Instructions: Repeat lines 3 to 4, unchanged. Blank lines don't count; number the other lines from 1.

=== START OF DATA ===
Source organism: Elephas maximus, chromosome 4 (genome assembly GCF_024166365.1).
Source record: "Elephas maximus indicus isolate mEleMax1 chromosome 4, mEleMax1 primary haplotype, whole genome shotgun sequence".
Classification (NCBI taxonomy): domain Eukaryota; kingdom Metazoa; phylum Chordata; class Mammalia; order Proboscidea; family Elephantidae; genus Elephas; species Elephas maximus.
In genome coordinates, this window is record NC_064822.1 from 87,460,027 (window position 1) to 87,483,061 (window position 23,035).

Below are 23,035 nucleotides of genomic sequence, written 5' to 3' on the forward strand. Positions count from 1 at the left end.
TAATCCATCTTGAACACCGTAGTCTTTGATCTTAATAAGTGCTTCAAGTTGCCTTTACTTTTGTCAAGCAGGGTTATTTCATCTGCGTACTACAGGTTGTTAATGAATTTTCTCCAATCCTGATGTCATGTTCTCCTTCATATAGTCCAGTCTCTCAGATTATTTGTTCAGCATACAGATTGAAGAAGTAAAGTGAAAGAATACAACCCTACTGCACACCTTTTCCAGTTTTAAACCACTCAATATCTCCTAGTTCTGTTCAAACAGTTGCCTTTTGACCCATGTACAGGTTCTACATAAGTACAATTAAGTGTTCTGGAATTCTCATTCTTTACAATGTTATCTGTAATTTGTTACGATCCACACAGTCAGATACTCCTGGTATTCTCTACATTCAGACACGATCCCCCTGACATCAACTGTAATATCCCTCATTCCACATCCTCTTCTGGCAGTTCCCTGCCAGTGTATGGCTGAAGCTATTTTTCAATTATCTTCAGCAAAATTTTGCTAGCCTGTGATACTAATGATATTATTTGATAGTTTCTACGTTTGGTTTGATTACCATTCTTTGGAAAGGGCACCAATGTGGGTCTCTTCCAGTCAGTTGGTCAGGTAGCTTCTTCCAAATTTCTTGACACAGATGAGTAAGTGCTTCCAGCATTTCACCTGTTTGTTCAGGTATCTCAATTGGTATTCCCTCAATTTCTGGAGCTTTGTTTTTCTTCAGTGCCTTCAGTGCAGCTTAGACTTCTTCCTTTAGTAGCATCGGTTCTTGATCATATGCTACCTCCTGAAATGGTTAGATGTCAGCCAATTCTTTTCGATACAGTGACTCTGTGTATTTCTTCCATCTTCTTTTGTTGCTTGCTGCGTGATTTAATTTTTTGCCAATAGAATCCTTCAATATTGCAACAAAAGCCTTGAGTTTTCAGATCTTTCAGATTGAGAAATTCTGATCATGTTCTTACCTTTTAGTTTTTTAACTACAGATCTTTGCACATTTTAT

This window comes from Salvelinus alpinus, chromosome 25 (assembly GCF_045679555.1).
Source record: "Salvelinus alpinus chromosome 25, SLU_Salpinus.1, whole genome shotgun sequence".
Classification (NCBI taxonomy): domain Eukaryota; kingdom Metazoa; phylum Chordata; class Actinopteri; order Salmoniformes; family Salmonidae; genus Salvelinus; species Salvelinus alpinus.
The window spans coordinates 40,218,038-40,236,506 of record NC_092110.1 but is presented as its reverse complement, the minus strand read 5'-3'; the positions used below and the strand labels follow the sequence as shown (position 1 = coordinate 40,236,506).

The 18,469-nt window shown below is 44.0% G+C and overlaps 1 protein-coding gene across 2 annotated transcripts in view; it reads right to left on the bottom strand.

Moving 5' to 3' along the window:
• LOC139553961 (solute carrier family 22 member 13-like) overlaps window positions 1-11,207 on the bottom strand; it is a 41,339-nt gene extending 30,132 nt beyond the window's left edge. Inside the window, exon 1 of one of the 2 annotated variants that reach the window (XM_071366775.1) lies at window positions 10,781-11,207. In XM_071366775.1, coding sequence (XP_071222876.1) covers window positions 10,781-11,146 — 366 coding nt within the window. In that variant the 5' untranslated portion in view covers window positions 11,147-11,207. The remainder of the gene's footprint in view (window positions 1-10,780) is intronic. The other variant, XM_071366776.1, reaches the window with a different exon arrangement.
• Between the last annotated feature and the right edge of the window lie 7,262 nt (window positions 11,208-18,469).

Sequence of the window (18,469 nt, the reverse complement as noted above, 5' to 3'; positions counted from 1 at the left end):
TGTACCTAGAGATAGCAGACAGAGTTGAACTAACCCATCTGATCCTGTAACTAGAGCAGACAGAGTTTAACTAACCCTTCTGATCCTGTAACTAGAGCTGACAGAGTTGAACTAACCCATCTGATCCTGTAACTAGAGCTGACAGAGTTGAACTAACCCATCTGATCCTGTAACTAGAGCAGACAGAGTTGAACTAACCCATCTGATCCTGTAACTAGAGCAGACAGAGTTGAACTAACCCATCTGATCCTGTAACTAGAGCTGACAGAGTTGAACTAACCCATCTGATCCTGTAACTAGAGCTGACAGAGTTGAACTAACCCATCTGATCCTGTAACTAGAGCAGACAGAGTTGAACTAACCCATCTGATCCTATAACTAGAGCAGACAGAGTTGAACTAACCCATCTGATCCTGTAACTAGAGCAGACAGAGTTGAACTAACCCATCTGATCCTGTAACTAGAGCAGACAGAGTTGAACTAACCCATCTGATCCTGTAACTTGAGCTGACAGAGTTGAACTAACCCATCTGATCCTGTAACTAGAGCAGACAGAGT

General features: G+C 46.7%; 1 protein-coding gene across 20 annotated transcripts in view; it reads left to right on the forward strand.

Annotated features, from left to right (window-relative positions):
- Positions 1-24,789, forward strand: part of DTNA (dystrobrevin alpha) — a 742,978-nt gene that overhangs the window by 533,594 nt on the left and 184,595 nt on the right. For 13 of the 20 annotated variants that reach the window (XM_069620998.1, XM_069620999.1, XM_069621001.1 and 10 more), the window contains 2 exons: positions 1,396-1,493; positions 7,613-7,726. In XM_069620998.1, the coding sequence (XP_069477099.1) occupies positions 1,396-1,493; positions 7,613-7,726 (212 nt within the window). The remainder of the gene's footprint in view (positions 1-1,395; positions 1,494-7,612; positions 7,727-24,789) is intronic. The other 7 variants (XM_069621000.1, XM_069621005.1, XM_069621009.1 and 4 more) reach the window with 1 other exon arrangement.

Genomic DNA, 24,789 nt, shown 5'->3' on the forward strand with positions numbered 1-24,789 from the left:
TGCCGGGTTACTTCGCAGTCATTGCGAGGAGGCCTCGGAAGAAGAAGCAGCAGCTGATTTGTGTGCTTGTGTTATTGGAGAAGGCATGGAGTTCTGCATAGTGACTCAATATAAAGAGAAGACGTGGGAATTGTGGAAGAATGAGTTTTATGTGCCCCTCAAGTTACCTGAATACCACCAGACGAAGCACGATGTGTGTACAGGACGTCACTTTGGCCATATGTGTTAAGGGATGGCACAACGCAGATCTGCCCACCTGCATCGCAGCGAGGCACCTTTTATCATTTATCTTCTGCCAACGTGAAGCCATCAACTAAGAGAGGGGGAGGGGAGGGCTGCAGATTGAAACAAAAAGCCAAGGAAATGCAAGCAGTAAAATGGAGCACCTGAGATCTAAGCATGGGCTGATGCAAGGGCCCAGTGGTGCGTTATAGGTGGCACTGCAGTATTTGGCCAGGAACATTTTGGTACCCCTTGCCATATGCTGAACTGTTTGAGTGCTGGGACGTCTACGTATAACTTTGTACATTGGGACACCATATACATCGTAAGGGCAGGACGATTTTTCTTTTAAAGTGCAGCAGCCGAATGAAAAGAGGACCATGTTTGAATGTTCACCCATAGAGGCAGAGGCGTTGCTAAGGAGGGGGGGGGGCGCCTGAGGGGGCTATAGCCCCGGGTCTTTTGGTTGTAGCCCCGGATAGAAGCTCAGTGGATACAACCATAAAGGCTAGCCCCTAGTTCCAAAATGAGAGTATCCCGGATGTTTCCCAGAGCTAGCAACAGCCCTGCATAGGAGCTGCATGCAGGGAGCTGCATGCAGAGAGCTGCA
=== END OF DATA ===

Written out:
Classification (NCBI taxonomy): domain Eukaryota; kingdom Metazoa; phylum Chordata; class Mammalia; order Proboscidea; family Elephantidae; genus Elephas; species Elephas maximus.
In genome coordinates, this window is record NC_064822.1 from 87,460,027 (window position 1) to 87,483,061 (window position 23,035).